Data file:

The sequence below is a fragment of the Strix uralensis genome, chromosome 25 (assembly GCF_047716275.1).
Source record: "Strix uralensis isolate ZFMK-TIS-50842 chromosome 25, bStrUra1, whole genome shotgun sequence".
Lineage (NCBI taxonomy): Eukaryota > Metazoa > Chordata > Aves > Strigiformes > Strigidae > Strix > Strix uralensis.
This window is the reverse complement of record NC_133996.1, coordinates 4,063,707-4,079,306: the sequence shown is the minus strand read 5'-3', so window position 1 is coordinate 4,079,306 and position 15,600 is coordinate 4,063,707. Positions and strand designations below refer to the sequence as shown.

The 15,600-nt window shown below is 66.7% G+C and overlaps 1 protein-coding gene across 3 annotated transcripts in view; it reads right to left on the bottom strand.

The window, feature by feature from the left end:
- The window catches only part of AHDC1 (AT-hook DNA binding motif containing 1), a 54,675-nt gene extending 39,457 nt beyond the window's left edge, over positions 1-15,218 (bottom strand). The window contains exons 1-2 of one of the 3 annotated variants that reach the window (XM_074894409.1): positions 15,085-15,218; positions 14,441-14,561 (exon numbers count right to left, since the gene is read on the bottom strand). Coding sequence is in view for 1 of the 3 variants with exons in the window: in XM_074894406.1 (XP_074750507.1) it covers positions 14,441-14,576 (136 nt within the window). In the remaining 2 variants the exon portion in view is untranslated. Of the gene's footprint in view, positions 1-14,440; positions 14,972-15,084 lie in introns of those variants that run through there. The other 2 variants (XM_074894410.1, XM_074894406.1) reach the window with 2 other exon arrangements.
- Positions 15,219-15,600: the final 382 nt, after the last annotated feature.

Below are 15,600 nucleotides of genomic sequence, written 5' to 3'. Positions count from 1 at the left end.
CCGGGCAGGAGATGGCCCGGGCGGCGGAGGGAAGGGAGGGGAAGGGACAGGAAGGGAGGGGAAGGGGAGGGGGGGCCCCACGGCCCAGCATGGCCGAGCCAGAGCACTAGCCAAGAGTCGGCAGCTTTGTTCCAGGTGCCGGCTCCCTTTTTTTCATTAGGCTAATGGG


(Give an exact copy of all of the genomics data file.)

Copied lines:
The sequence below is a fragment of the Strix uralensis genome, chromosome 25 (assembly GCF_047716275.1).
Source record: "Strix uralensis isolate ZFMK-TIS-50842 chromosome 25, bStrUra1, whole genome shotgun sequence".
Lineage (NCBI taxonomy): Eukaryota > Metazoa > Chordata > Aves > Strigiformes > Strigidae > Strix > Strix uralensis.
This window is the reverse complement of record NC_133996.1, coordinates 4,063,707-4,079,306: the sequence shown is the minus strand read 5'-3', so window position 1 is coordinate 4,079,306 and position 15,600 is coordinate 4,063,707. Positions and strand designations below refer to the sequence as shown.

The 15,600-nt window shown below is 66.7% G+C and overlaps 1 protein-coding gene across 3 annotated transcripts in view; it reads right to left on the bottom strand.

The window, feature by feature from the left end:
- The window catches only part of AHDC1 (AT-hook DNA binding motif containing 1), a 54,675-nt gene extending 39,457 nt beyond the window's left edge, over positions 1-15,218 (bottom strand). The window contains exons 1-2 of one of the 3 annotated variants that reach the window (XM_074894409.1): positions 15,085-15,218; positions 14,441-14,561 (exon numbers count right to left, since the gene is read on the bottom strand). Coding sequence is in view for 1 of the 3 variants with exons in the window: in XM_074894406.1 (XP_074750507.1) it covers positions 14,441-14,576 (136 nt within the window). In the remaining 2 variants the exon portion in view is untranslated. Of the gene's footprint in view, positions 1-14,440; positions 14,972-15,084 lie in introns of those variants that run through there. The other 2 variants (XM_074894410.1, XM_074894406.1) reach the window with 2 other exon arrangements.
- Positions 15,219-15,600: the final 382 nt, after the last annotated feature.

Below are 15,600 nucleotides of genomic sequence, written 5' to 3'. Positions count from 1 at the left end.
CCGGGCAGGAGATGGCCCGGGCGGCGGAGGGAAGGGAGGGGAAGGGACAGGAAGGGAGGGGAAGGGGAGGGGGGGCCCCACGGCCCAGCATGGCCGAGCCAGAGCACTAGCCAAGAGTCGGCAGCTTTGTTCCAGGTGCCGGCTCCCTTTTTTTCATTAGGCTAATGGG